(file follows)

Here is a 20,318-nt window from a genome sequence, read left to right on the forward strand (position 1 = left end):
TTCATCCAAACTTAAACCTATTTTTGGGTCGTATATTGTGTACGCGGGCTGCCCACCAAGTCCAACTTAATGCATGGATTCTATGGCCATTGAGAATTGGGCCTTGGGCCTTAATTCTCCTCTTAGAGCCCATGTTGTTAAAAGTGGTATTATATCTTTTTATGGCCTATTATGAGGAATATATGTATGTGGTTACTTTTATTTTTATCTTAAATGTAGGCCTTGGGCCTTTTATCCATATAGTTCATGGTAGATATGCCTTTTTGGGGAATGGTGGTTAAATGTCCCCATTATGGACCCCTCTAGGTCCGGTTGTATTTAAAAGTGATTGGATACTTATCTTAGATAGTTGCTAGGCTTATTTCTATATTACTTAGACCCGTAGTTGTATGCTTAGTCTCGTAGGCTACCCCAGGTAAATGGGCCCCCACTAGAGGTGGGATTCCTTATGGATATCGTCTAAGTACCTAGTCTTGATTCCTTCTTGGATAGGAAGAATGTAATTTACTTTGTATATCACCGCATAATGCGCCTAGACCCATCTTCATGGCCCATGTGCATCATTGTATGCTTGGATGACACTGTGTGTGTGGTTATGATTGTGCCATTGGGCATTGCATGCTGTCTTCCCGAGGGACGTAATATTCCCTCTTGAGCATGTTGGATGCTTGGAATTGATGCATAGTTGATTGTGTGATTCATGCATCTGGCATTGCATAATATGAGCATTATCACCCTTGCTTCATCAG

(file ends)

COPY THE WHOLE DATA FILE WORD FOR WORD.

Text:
Here is a 20,318-nt window from a genome sequence, read left to right on the forward strand (position 1 = left end):
TTCATCCAAACTTAAACCTATTTTTGGGTCGTATATTGTGTACGCGGGCTGCCCACCAAGTCCAACTTAATGCATGGATTCTATGGCCATTGAGAATTGGGCCTTGGGCCTTAATTCTCCTCTTAGAGCCCATGTTGTTAAAAGTGGTATTATATCTTTTTATGGCCTATTATGAGGAATATATGTATGTGGTTACTTTTATTTTTATCTTAAATGTAGGCCTTGGGCCTTTTATCCATATAGTTCATGGTAGATATGCCTTTTTGGGGAATGGTGGTTAAATGTCCCCATTATGGACCCCTCTAGGTCCGGTTGTATTTAAAAGTGATTGGATACTTATCTTAGATAGTTGCTAGGCTTATTTCTATATTACTTAGACCCGTAGTTGTATGCTTAGTCTCGTAGGCTACCCCAGGTAAATGGGCCCCCACTAGAGGTGGGATTCCTTATGGATATCGTCTAAGTACCTAGTCTTGATTCCTTCTTGGATAGGAAGAATGTAATTTACTTTGTATATCACCGCATAATGCGCCTAGACCCATCTTCATGGCCCATGTGCATCATTGTATGCTTGGATGACACTGTGTGTGTGGTTATGATTGTGCCATTGGGCATTGCATGCTGTCTTCCCGAGGGACGTAATATTCCCTCTTGAGCATGTTGGATGCTTGGAATTGATGCATAGTTGATTGTGTGATTCATGCATCTGGCATTGCATAATATGAGCATTATCACCCTTGCTTCATCAG